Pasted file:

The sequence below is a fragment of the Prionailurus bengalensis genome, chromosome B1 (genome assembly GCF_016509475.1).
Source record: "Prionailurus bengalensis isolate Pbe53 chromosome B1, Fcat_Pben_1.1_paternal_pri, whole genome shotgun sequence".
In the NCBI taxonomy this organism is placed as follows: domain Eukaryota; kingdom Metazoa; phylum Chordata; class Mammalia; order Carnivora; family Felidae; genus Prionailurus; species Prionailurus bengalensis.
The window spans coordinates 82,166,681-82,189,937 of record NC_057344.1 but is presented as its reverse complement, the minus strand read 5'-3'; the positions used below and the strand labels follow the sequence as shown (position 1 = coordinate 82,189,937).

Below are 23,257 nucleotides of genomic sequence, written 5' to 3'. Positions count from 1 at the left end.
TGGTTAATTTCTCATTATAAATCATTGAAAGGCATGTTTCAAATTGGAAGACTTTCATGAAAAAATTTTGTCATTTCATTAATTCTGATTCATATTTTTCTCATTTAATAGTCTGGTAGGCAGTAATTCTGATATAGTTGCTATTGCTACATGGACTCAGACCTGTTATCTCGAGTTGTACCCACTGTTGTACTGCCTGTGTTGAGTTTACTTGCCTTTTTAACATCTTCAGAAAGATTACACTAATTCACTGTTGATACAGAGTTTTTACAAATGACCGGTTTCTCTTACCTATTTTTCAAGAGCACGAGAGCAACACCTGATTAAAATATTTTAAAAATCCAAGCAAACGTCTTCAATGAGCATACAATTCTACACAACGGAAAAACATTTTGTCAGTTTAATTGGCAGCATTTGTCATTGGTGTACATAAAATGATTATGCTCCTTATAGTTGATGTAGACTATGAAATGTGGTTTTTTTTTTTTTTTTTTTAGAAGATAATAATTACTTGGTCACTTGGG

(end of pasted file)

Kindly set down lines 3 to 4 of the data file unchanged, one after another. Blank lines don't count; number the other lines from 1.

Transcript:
In the NCBI taxonomy this organism is placed as follows: domain Eukaryota; kingdom Metazoa; phylum Chordata; class Mammalia; order Carnivora; family Felidae; genus Prionailurus; species Prionailurus bengalensis.
The window spans coordinates 82,166,681-82,189,937 of record NC_057344.1 but is presented as its reverse complement, the minus strand read 5'-3'; the positions used below and the strand labels follow the sequence as shown (position 1 = coordinate 82,189,937).